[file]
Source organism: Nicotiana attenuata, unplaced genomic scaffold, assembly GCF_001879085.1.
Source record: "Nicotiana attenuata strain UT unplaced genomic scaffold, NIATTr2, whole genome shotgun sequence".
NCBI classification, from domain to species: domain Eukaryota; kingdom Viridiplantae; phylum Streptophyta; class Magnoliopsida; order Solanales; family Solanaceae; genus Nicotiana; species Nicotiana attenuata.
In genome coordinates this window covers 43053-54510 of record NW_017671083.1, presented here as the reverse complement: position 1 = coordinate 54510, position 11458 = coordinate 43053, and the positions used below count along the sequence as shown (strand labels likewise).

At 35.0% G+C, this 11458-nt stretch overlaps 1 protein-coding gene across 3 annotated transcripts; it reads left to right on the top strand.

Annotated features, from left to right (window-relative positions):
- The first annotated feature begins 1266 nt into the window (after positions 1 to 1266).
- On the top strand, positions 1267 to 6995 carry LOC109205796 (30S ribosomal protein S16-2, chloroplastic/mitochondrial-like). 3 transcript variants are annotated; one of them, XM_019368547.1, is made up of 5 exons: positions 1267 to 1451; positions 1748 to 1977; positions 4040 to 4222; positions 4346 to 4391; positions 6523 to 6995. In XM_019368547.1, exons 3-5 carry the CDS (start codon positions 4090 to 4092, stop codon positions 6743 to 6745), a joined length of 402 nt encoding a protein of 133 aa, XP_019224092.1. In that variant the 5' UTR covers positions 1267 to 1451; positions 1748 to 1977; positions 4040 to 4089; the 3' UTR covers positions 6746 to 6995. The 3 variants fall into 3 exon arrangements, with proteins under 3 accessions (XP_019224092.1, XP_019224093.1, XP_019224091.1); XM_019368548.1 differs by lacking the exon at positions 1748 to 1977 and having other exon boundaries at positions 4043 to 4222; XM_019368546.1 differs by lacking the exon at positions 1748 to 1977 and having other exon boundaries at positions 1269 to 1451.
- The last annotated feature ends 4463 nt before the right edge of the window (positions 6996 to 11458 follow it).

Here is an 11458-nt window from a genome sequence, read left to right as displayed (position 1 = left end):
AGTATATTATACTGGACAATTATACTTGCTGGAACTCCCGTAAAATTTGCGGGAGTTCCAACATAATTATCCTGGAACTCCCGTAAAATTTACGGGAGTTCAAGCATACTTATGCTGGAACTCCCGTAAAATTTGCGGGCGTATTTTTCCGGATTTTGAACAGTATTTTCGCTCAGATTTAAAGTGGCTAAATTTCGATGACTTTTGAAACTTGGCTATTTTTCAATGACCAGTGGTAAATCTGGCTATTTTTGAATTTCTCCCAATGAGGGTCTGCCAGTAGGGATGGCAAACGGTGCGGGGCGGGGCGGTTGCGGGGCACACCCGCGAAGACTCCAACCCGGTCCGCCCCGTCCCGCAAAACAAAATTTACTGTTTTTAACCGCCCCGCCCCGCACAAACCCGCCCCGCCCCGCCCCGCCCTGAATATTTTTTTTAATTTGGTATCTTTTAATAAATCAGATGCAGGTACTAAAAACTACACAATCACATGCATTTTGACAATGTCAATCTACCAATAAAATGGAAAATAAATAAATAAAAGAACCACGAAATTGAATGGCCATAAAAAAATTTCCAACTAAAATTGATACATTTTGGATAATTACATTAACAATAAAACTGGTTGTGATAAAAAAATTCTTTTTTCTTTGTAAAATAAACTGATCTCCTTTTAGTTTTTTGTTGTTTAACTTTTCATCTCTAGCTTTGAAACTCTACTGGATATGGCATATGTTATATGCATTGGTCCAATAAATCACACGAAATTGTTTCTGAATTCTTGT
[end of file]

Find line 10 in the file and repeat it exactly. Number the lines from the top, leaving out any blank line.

Here is an 11458-nt window from a genome sequence, read left to right as displayed (position 1 = left end):